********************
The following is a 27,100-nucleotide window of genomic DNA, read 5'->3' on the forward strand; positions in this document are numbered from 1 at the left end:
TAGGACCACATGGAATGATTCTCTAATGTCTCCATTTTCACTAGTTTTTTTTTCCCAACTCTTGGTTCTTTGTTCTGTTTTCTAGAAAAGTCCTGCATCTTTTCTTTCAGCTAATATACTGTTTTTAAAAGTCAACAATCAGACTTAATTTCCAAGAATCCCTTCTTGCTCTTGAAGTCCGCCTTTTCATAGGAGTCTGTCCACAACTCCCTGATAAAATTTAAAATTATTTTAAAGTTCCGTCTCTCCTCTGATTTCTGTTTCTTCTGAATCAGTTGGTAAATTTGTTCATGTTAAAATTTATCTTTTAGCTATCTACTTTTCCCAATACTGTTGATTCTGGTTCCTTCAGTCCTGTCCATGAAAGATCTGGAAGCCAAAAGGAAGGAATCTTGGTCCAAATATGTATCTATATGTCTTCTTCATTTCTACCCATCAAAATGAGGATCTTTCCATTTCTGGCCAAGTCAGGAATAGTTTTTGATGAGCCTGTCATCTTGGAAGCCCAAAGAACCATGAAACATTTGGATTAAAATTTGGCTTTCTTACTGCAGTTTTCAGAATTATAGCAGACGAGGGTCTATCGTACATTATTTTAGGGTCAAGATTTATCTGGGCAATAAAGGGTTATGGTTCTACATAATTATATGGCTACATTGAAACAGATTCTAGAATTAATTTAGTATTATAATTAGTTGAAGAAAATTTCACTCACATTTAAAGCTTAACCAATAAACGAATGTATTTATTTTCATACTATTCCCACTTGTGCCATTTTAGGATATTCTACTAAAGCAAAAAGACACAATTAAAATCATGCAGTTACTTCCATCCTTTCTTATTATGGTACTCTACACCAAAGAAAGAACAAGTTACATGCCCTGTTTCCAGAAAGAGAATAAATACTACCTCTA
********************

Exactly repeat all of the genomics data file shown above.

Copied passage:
The following is a 27,100-nucleotide window of genomic DNA, read 5'->3' on the forward strand; positions in this document are numbered from 1 at the left end:
TAGGACCACATGGAATGATTCTCTAATGTCTCCATTTTCACTAGTTTTTTTTTCCCAACTCTTGGTTCTTTGTTCTGTTTTCTAGAAAAGTCCTGCATCTTTTCTTTCAGCTAATATACTGTTTTTAAAAGTCAACAATCAGACTTAATTTCCAAGAATCCCTTCTTGCTCTTGAAGTCCGCCTTTTCATAGGAGTCTGTCCACAACTCCCTGATAAAATTTAAAATTATTTTAAAGTTCCGTCTCTCCTCTGATTTCTGTTTCTTCTGAATCAGTTGGTAAATTTGTTCATGTTAAAATTTATCTTTTAGCTATCTACTTTTCCCAATACTGTTGATTCTGGTTCCTTCAGTCCTGTCCATGAAAGATCTGGAAGCCAAAAGGAAGGAATCTTGGTCCAAATATGTATCTATATGTCTTCTTCATTTCTACCCATCAAAATGAGGATCTTTCCATTTCTGGCCAAGTCAGGAATAGTTTTTGATGAGCCTGTCATCTTGGAAGCCCAAAGAACCATGAAACATTTGGATTAAAATTTGGCTTTCTTACTGCAGTTTTCAGAATTATAGCAGACGAGGGTCTATCGTACATTATTTTAGGGTCAAGATTTATCTGGGCAATAAAGGGTTATGGTTCTACATAATTATATGGCTACATTGAAACAGATTCTAGAATTAATTTAGTATTATAATTAGTTGAAGAAAATTTCACTCACATTTAAAGCTTAACCAATAAACGAATGTATTTATTTTCATACTATTCCCACTTGTGCCATTTTAGGATATTCTACTAAAGCAAAAAGACACAATTAAAATCATGCAGTTACTTCCATCCTTTCTTATTATGGTACTCTACACCAAAGAAAGAACAAGTTACATGCCCTGTTTCCAGAAAGAGAATAAATACTACCTCTA